Friday , Dec , 07 , 2007 Christopher Sells

Jason Kidd: Pay Him or Trade Him


Jason Kidd took the time to address the media Thursday in response to claims that he has faked his migraine headache to try to force the Nets to grant him a trade or a contract extension. He was, as he usually is, very professional in his denial.

It’s time for Kidd to stop being polite though. Because even though he didn’t skip the game for those reasons, he would have been perfectly justified had he chosen to do so.

At 34, Kidd is having perhaps the best season of his career. He’s about a rebound per game away from averaging a triple double. His scoring is down, but that’s the only thing that indicates he is human right now. Otherwise, it should be odd that a player his age is still considered one of the best at his position and has actually improved as of late.

It’s understandable that Kidd’s age makes Jersey reluctant to give him an extension. By their mid-30s, most guards are already out of the league and trying to figure out what to do with themselves after basketball. It’s is not unheard of for players to continue past that age though. To note the most appropriate example, John Stockton played past 40 and was effective in doing so. Kidd, on par with Stockton’s greatness, can do the same.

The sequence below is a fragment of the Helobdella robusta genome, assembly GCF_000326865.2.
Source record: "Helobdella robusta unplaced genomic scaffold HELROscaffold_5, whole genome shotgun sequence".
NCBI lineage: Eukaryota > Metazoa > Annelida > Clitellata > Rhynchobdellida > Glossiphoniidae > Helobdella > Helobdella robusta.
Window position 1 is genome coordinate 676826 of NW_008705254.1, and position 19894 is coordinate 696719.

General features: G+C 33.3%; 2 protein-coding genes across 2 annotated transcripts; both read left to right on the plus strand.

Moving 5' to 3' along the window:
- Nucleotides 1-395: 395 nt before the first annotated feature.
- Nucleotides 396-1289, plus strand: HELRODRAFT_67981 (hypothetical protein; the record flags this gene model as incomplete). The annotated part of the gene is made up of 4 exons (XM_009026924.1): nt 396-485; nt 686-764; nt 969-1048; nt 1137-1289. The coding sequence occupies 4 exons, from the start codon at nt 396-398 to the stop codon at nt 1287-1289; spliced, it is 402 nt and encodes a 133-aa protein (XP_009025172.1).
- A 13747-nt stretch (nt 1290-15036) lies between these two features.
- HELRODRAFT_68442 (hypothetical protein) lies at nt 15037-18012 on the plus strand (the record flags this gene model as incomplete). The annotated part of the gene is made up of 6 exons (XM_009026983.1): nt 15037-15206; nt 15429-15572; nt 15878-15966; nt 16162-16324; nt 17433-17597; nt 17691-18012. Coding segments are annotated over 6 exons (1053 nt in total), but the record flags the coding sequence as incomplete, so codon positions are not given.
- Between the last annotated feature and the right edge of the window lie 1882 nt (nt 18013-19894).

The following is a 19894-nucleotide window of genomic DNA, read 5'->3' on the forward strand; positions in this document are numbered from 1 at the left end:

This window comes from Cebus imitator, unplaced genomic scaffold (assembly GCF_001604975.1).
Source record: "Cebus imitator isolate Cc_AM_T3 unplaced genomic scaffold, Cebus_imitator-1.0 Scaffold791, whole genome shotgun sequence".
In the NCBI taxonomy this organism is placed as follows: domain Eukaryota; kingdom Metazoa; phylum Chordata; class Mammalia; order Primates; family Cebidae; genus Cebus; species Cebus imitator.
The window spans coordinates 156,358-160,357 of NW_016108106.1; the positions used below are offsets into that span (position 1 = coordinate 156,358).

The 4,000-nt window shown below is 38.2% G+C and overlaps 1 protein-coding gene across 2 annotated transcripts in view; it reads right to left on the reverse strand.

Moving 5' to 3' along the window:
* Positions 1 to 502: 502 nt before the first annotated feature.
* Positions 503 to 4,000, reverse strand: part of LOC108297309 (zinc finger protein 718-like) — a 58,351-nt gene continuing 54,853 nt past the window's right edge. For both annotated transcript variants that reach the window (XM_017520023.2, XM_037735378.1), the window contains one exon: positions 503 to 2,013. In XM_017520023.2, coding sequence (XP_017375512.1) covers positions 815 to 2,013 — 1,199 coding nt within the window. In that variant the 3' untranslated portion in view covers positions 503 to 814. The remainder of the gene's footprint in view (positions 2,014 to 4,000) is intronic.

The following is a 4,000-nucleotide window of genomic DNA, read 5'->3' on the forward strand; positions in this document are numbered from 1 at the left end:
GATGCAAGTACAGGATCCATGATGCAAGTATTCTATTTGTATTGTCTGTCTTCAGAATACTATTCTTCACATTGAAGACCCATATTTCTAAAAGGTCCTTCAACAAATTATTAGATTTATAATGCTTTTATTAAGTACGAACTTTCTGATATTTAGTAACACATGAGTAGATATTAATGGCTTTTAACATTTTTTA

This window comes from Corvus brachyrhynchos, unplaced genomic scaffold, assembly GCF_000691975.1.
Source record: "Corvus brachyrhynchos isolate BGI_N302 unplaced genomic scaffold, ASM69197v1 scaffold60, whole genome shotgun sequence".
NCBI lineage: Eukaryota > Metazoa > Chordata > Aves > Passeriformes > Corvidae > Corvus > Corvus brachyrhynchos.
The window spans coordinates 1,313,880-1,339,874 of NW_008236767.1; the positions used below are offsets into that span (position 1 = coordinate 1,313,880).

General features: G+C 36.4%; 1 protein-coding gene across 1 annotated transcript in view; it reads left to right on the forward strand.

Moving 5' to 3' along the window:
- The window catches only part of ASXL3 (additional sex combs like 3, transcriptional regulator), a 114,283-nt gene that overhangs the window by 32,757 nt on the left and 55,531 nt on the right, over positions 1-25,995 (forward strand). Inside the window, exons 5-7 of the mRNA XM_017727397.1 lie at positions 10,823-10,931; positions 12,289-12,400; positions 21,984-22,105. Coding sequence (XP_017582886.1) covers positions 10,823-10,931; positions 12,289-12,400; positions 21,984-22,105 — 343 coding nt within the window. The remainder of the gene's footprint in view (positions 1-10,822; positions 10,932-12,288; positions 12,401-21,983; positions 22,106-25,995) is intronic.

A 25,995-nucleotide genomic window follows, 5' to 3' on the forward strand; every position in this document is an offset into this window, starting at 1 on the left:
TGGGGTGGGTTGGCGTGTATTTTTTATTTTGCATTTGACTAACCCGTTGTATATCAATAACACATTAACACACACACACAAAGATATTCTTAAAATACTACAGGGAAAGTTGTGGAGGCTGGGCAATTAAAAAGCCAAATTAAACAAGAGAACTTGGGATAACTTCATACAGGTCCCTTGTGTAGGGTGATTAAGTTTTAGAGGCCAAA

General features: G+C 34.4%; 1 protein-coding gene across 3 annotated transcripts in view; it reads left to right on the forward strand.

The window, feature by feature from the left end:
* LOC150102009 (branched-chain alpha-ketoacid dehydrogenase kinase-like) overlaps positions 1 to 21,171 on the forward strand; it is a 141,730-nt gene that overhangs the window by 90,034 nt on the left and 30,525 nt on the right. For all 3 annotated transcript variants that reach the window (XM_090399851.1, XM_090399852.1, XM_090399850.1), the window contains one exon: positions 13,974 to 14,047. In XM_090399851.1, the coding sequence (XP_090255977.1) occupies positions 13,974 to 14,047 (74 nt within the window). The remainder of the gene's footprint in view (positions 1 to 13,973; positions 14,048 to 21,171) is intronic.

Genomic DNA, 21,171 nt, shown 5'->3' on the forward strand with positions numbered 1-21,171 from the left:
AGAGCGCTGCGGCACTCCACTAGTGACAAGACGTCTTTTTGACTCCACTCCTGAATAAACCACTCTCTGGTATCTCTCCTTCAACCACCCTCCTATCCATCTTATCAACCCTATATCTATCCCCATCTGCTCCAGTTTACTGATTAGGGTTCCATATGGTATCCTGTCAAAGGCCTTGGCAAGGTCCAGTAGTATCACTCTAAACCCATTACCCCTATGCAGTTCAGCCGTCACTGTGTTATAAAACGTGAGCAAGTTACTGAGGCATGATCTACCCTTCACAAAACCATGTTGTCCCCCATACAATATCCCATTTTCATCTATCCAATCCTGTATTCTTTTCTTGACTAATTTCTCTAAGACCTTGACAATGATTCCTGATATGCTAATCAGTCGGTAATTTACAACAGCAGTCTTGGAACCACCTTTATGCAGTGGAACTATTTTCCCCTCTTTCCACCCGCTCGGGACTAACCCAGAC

So if Kidd were that type of guy, he could get the Nets to acquiesce to his demands. Either extend his contract, because he’s clearly the motor that makes your team run and is the only reason they’ve been worth talking about of late, or trade him to a team where he can continue to pursue a championship. It’s that simple.

There are no arguments. At best you can point to Kidd’s lack of a jumpshot. He doesn’t block shots, but it’s rare for point guards to do so. So if you ignore points and blocks, Kidd leads the Nets in all other stats that matter. So if the Nets are unwilling to give Kidd a little job security, they would be fools to not trade him while his value is as high as it is. They wouldn’t have to call too many teams before they found one that was interested in his services. Quality point guard play is hard to come by, and it could mean the difference between a team contending or going home after an early playoff exit. Take the opportunity to get some young talent around Wince Carter and Richard Jefferson, maybe a draft pick or two. Everyone wins.